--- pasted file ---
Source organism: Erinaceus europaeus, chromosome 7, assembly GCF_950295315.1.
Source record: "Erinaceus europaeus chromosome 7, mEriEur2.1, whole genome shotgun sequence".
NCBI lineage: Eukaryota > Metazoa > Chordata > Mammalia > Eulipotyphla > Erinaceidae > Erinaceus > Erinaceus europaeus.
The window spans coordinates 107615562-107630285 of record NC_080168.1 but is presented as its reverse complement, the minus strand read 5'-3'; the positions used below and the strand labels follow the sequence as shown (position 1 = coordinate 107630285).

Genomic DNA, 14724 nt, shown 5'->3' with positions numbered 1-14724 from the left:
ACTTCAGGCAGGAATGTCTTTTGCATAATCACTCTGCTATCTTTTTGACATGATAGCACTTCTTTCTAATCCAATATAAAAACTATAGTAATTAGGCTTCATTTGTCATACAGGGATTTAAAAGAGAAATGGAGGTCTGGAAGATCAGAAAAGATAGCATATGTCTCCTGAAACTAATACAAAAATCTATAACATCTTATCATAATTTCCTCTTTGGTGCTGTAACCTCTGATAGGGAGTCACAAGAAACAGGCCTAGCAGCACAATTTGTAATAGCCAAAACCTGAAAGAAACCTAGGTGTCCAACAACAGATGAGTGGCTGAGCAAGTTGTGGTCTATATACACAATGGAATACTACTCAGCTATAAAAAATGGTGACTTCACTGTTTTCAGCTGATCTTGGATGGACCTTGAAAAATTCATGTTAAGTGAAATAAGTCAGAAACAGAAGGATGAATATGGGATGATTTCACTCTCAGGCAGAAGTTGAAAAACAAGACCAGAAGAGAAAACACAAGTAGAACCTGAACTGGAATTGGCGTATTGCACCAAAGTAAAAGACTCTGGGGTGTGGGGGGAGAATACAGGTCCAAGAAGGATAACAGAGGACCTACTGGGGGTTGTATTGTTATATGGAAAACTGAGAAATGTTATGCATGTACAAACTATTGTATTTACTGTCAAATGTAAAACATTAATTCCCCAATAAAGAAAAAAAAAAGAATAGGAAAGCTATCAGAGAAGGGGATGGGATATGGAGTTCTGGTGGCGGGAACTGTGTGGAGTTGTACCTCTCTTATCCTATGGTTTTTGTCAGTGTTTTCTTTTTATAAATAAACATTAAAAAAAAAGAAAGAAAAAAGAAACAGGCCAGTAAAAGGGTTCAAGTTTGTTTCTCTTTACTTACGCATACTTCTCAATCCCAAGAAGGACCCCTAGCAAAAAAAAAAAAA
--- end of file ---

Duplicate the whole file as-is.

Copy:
Source organism: Erinaceus europaeus, chromosome 7, assembly GCF_950295315.1.
Source record: "Erinaceus europaeus chromosome 7, mEriEur2.1, whole genome shotgun sequence".
NCBI lineage: Eukaryota > Metazoa > Chordata > Mammalia > Eulipotyphla > Erinaceidae > Erinaceus > Erinaceus europaeus.
The window spans coordinates 107615562-107630285 of record NC_080168.1 but is presented as its reverse complement, the minus strand read 5'-3'; the positions used below and the strand labels follow the sequence as shown (position 1 = coordinate 107630285).

Genomic DNA, 14724 nt, shown 5'->3' with positions numbered 1-14724 from the left:
ACTTCAGGCAGGAATGTCTTTTGCATAATCACTCTGCTATCTTTTTGACATGATAGCACTTCTTTCTAATCCAATATAAAAACTATAGTAATTAGGCTTCATTTGTCATACAGGGATTTAAAAGAGAAATGGAGGTCTGGAAGATCAGAAAAGATAGCATATGTCTCCTGAAACTAATACAAAAATCTATAACATCTTATCATAATTTCCTCTTTGGTGCTGTAACCTCTGATAGGGAGTCACAAGAAACAGGCCTAGCAGCACAATTTGTAATAGCCAAAACCTGAAAGAAACCTAGGTGTCCAACAACAGATGAGTGGCTGAGCAAGTTGTGGTCTATATACACAATGGAATACTACTCAGCTATAAAAAATGGTGACTTCACTGTTTTCAGCTGATCTTGGATGGACCTTGAAAAATTCATGTTAAGTGAAATAAGTCAGAAACAGAAGGATGAATATGGGATGATTTCACTCTCAGGCAGAAGTTGAAAAACAAGACCAGAAGAGAAAACACAAGTAGAACCTGAACTGGAATTGGCGTATTGCACCAAAGTAAAAGACTCTGGGGTGTGGGGGGAGAATACAGGTCCAAGAAGGATAACAGAGGACCTACTGGGGGTTGTATTGTTATATGGAAAACTGAGAAATGTTATGCATGTACAAACTATTGTATTTACTGTCAAATGTAAAACATTAATTCCCCAATAAAGAAAAAAAAAAGAATAGGAAAGCTATCAGAGAAGGGGATGGGATATGGAGTTCTGGTGGCGGGAACTGTGTGGAGTTGTACCTCTCTTATCCTATGGTTTTTGTCAGTGTTTTCTTTTTATAAATAAACATTAAAAAAAAAGAAAGAAAAAAGAAACAGGCCAGTAAAAGGGTTCAAGTTTGTTTCTCTTTACTTACGCATACTTCTCAATCCCAAGAAGGACCCCTAGCAAAAAAAAAAAAA